Lake George Land Conservancy Dedicates Preserve in Huletts Landing

The Leeming Jelliffe Preserve, an upland bluff at Huletts Landing protected by the Lake George Land Conservancy, was scheduled to be formally dedicated September 7.

According to the Conservancy, the opening of the preserve’s trails “launches a larger campaign to provide further protection of the ridgelines and stream corridors within the Huletts Landing area.”

The Leeming Jelliffe Preserve is named in honor of the family that owned the property for more than one hundred years.

According to the Lake George Land Conservancy’s Sarah Hoffmann, the property was owned by Dr. Smith Ely Jelliffe and his descendants, one of whom is Sylvia Lawler.

A gift to the Conservancy by Sylvia Lawler and her husband Paul, matched by funds from the WK Kellogg Foundation, supported the purchase of the 33 acre upland site as well as the acquisition of a Conservation easement on a three acre meadow stretching to the lake.

The meadow lies in front of the White House, the family home, which the Lawlers recently purchased.

This conservation project will provide permanent water quality protection by preventing upland development while, at the same time, granting viewshed protection and local residents a small, family- friendly recreational opportunity,” said Sarah Hoffmann.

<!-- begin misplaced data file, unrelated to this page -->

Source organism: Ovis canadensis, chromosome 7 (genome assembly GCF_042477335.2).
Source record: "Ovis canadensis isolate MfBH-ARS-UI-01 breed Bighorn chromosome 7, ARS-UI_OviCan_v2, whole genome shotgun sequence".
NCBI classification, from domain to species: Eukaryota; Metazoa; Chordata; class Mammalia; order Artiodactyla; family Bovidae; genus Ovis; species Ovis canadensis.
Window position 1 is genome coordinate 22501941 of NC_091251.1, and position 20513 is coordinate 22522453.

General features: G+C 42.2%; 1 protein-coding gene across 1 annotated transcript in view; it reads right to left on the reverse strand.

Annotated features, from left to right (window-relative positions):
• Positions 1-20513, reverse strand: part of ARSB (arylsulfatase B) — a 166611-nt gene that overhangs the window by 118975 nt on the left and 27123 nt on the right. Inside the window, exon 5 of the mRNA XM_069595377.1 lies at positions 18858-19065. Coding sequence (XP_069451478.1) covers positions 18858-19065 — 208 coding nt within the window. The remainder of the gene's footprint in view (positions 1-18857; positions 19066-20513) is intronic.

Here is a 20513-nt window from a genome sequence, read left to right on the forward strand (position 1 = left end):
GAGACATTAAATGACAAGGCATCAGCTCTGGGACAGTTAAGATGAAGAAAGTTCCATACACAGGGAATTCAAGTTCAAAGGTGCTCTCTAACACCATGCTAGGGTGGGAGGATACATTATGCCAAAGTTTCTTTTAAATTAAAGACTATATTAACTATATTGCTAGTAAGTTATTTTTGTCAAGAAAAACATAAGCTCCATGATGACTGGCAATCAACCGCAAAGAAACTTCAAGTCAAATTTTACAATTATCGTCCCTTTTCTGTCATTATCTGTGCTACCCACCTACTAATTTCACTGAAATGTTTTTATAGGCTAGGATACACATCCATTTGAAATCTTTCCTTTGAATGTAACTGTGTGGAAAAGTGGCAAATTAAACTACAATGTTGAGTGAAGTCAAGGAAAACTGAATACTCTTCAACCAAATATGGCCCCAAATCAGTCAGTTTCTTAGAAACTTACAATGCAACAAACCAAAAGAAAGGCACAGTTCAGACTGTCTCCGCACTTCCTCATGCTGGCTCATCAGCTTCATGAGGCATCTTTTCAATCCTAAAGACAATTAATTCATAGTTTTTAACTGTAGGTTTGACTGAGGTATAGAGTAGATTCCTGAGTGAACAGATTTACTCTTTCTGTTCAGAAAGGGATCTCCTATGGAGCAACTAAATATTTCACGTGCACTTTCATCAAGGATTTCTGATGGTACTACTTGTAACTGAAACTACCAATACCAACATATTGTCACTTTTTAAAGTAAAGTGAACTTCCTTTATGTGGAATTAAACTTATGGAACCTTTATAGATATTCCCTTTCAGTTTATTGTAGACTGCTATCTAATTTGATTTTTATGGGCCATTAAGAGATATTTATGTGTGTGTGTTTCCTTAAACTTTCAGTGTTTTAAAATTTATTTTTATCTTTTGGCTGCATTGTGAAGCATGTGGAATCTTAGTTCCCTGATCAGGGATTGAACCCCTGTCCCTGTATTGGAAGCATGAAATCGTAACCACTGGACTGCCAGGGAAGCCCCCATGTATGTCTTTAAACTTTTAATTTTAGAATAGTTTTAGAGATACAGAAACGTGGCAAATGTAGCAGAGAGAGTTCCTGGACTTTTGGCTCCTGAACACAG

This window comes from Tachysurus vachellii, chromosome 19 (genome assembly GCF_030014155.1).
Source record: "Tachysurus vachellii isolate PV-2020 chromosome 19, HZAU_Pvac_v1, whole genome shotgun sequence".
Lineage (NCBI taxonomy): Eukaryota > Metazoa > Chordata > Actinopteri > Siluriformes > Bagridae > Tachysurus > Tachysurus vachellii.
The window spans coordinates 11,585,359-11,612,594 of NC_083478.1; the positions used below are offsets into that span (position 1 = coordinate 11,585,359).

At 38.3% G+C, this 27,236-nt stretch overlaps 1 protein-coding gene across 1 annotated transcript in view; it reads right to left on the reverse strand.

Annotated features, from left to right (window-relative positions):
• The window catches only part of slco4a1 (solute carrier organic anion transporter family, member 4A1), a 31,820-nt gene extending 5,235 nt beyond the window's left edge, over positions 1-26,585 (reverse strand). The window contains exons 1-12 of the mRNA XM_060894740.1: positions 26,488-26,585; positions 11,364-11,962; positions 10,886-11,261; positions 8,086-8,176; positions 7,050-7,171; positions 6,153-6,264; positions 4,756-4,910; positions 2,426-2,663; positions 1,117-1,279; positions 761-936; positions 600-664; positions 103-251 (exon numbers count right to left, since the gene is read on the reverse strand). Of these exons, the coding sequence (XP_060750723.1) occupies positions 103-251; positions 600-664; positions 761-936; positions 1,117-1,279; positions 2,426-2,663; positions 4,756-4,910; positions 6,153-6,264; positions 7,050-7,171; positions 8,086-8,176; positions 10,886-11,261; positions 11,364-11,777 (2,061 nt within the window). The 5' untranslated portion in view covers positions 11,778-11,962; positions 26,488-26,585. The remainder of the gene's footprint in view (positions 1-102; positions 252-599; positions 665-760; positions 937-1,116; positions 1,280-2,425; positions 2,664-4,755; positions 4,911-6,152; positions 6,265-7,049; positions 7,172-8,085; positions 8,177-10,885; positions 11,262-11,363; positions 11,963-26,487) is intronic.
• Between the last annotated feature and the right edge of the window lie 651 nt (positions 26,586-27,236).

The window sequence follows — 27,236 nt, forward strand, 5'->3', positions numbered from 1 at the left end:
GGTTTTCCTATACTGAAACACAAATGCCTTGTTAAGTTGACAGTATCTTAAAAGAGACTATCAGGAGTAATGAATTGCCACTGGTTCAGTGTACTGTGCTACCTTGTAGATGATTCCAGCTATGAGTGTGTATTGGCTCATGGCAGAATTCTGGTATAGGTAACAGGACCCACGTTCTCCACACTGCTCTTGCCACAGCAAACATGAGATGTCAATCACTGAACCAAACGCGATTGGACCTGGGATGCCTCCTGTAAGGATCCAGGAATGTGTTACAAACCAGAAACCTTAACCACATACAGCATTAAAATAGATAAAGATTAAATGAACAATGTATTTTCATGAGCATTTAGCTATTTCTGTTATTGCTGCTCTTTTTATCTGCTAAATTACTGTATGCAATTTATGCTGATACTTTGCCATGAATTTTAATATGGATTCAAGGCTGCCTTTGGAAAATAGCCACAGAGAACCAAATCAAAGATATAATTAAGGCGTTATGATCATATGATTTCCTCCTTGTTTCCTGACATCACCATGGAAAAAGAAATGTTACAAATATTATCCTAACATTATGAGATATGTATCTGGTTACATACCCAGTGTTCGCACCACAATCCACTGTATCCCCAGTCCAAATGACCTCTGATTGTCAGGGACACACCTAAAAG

Hoffman said the 3.7 acres of meadow protected by the Conservancy’s easement includes a one-quarter-mile stream corridor and more than six hundred feet of Lake George shorefront. The parcel could have been subdivided and an additional home built of the site.

Zoning regulations would have allowed the construction of three homes on the upland parcel, where a footpath now leads to a clearing overlooking the Narrows and Silver Bay.

It’s been more than 20 years since we completed a conservation project in this area and we’re pleased to once again be active in this tightknit community,” said Jamie Brown, the Conservancy’s executive director.

This is just the start of things to come in Huletts Landing,” Brown continued. “Foster Brook and other smaller tributaries flow through the area, which is mostly undeveloped. By protecting the surrounding land now we will safeguard the land’s natural ability to filter and manage stormwater for the health of Lake George. Additionally, we are looking into a number of other projects that will help to protect critical conservation values, including viewshed, in this part of the watershed.”